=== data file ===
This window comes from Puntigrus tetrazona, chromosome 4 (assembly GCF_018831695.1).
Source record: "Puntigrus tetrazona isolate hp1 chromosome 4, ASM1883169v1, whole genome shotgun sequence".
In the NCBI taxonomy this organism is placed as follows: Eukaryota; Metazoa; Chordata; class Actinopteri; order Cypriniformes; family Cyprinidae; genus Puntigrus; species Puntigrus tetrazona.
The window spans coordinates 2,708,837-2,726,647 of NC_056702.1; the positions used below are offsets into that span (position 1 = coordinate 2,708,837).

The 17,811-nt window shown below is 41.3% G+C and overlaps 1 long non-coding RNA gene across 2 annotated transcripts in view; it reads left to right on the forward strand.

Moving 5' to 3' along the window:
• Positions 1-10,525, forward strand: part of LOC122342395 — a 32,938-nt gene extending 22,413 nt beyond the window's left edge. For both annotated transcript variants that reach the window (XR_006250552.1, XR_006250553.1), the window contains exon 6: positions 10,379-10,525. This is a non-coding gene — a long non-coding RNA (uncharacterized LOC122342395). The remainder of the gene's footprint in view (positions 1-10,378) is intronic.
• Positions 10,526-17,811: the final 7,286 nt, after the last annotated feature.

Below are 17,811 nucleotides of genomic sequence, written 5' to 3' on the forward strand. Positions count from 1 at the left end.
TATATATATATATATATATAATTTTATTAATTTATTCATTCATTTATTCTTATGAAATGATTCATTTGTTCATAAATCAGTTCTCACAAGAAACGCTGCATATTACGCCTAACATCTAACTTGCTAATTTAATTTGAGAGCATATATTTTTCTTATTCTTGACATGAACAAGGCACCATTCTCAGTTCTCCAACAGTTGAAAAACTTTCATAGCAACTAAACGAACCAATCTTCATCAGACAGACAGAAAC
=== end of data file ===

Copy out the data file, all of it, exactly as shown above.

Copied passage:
This window comes from Puntigrus tetrazona, chromosome 4 (assembly GCF_018831695.1).
Source record: "Puntigrus tetrazona isolate hp1 chromosome 4, ASM1883169v1, whole genome shotgun sequence".
In the NCBI taxonomy this organism is placed as follows: Eukaryota; Metazoa; Chordata; class Actinopteri; order Cypriniformes; family Cyprinidae; genus Puntigrus; species Puntigrus tetrazona.
The window spans coordinates 2,708,837-2,726,647 of NC_056702.1; the positions used below are offsets into that span (position 1 = coordinate 2,708,837).

The 17,811-nt window shown below is 41.3% G+C and overlaps 1 long non-coding RNA gene across 2 annotated transcripts in view; it reads left to right on the forward strand.

Moving 5' to 3' along the window:
• Positions 1-10,525, forward strand: part of LOC122342395 — a 32,938-nt gene extending 22,413 nt beyond the window's left edge. For both annotated transcript variants that reach the window (XR_006250552.1, XR_006250553.1), the window contains exon 6: positions 10,379-10,525. This is a non-coding gene — a long non-coding RNA (uncharacterized LOC122342395). The remainder of the gene's footprint in view (positions 1-10,378) is intronic.
• Positions 10,526-17,811: the final 7,286 nt, after the last annotated feature.

Below are 17,811 nucleotides of genomic sequence, written 5' to 3' on the forward strand. Positions count from 1 at the left end.
TATATATATATATATATATAATTTTATTAATTTATTCATTCATTTATTCTTATGAAATGATTCATTTGTTCATAAATCAGTTCTCACAAGAAACGCTGCATATTACGCCTAACATCTAACTTGCTAATTTAATTTGAGAGCATATATTTTTCTTATTCTTGACATGAACAAGGCACCATTCTCAGTTCTCCAACAGTTGAAAAACTTTCATAGCAACTAAACGAACCAATCTTCATCAGACAGACAGAAAC